• In New Mexico if heroin is in your possession it is considered a 4th degree felony. If found selling the drug it is considered a 2nd degree felony. However, if the selling of the drug is near a drug free school zone or is a subsequent offense it is then a 1st degree felony (JRank)

  • Most national laws include a felony offense with some jail time included. Punishments depend on the severity of heroin as a problem in the state.

  • Monetary values are placed as high as 1 million dollars and jail time up to life in prison with no parole (JRank).



Not All Exposure is Great

  • In 1999, Rio Arriba County in New Mexico led the nation in heroin related deaths per capita (NDIC).

  • To combat the amount of overdoses/deaths, the Espanola Police Department required its officers to start caring Narcan with them at all times (NDIC).

  • In addition the New Mexico Health Department began the free needle exchange and Narcan distribution for heroin users (NDIC).

  • Recently in April 2008, the New York Times featured an article/documentry regarding Rio Arriba County and its small towns struggling with heroin abuse. To read the article and view the video documentary visit:

  • http://www.nytimes.com/2008/04/02/us/02overdose.html?ref=us&pagewanted=all



Summary

  • The take home message from this presentation for the audience is three things.

  • Heroin is highly addictive which can lead to serious health issues that may even result in death.

  • The overdosing and withdrawal side effects/issues presented are the hardest part for heroin addicts and that treatment for addiction is a slow and long process that must be monitored by professionals in the medical field.

  • Although laws are continually made and enforced, Heroin continues to be one of the major pandemics of crime and drug abuse not only across the world and in America but right here in New Mexico, which is unfortunate for a state that is known as “The Land of Enchantment.”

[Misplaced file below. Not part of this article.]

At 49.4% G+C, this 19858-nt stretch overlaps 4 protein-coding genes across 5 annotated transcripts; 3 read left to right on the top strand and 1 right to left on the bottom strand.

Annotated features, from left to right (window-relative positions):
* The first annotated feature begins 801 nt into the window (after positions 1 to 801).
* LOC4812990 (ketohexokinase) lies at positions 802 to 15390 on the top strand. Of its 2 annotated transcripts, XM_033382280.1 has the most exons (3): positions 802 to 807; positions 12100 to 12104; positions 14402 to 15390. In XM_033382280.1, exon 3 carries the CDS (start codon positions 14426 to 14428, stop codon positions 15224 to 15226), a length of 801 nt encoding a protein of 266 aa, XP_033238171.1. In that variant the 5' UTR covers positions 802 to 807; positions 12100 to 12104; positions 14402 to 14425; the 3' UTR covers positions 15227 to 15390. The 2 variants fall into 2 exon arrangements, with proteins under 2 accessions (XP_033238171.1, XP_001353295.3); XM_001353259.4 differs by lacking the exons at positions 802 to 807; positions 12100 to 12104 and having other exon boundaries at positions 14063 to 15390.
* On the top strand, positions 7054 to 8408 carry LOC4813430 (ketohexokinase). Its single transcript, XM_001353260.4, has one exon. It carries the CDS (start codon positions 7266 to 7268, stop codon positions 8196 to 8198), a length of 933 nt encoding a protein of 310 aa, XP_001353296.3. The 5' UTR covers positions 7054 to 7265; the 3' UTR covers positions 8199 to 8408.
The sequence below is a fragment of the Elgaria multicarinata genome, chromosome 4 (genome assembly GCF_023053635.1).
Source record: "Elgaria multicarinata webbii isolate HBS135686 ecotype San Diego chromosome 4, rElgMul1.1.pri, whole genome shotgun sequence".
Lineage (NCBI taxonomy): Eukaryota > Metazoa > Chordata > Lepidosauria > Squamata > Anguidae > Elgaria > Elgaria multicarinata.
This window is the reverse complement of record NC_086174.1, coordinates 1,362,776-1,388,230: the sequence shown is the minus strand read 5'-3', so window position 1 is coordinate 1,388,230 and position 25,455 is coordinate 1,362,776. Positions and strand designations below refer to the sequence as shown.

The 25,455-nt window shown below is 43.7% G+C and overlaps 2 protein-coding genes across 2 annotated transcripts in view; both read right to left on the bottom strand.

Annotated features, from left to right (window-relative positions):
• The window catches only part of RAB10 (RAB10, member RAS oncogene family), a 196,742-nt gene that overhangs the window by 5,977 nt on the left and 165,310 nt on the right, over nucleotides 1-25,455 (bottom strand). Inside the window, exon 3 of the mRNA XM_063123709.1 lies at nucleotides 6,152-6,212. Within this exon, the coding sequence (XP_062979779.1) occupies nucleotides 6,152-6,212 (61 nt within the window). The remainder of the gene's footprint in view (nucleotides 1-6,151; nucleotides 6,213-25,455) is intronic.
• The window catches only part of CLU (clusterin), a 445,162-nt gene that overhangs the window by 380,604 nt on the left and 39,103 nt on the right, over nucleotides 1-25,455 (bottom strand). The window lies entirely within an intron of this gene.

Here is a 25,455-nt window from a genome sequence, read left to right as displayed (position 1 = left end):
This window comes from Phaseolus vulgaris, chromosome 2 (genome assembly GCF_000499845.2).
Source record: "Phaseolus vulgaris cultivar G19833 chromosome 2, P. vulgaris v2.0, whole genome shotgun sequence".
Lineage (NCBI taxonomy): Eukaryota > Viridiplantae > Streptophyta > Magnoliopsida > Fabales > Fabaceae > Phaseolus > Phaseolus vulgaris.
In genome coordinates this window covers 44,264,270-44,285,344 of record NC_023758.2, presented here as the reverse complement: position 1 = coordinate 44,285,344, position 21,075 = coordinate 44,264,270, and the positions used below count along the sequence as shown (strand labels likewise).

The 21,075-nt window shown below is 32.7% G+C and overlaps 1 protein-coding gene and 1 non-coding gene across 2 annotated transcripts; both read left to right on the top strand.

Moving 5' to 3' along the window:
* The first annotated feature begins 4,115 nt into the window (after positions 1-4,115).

• If you know someone that is struggling with heroin addiction or would like more information visit Heroin Help at http://heroinhelp.com/ or call at 1.866.925.4033.



References

  • American Pharmacists Association. The Pharmacy Technician. p.40-43 Englewood. 2007.

  • Blackburn, Susan. Maternal, Fetal, and Neonatal Physiology: A Clinical Perspective. p.204-206

  • Philadelphia, 2007.

  • "Drug Addiction and Your Baby." Suite101.com: Online Magazine and Writers'

  • Network. 2007. 22 Apr. 2009 .

  • Foley, Michael. “Drug Use During Pregnancy.” Merck. May 2007. 14 Apr. 2009.

  • http://www.merck.com/mmhe/sec22/ch259/ch259a.html

  • Hart, Carl. “Drugs, Society and Human Behavior 12th Edition” p.309-328

  • Boston, MA. McGraw Hill 2008.

  • “Heroin Elephant Can Never be Freed.” Telegraph.co. 2006. 26 Apr. 2009

  • “Heroin-Facts and Statistics.” Greater Dallas Council on Alcohol and Drug Abuse.2004. 22

  • Apr. 2009

  • “Heroin Laws- Information on the law about Heroin.” JRank. 2007. 26 Apr. 2009

  • “Heroin Statistics.” Heroin Addiction 2. 2005. 22 Apr. 2009

  • www.heroinaddiction2.com.heroin-statistics.htm

  • Hodgson, Barbar. “How Aspirin Turned Hero.” 1999

  • http://www.heroin-addiction.info/history.htm

  • “Illicit Drug Use During Pregnancy.” March of Dimes Foundation. 22 Apr. 2009

  • http://www.marchofdimes.com/professionals/14332-1169.asp.

  • Meyer, Jarold. “Psychopharmacology: Drugs, The Brain and Behavior.” p.247-269

  • Sunderland, MA. Sinauer Assoc. Inc. 2005.

  • “New Mexico Drug Threat Assessment.” NDIC. April 2002. 27 Mar. 2009.

  • http://www.usdoj.gov/ndic/pubs07/803/heroin.htm

  • “The mechanism of action of heroin at the mu (m) opiate receptors.” CNSForum. 2005. 14 Apr. 2009

  • http://www.cnsforum.com/imagebank/item/moa_heroin_mu/default.aspx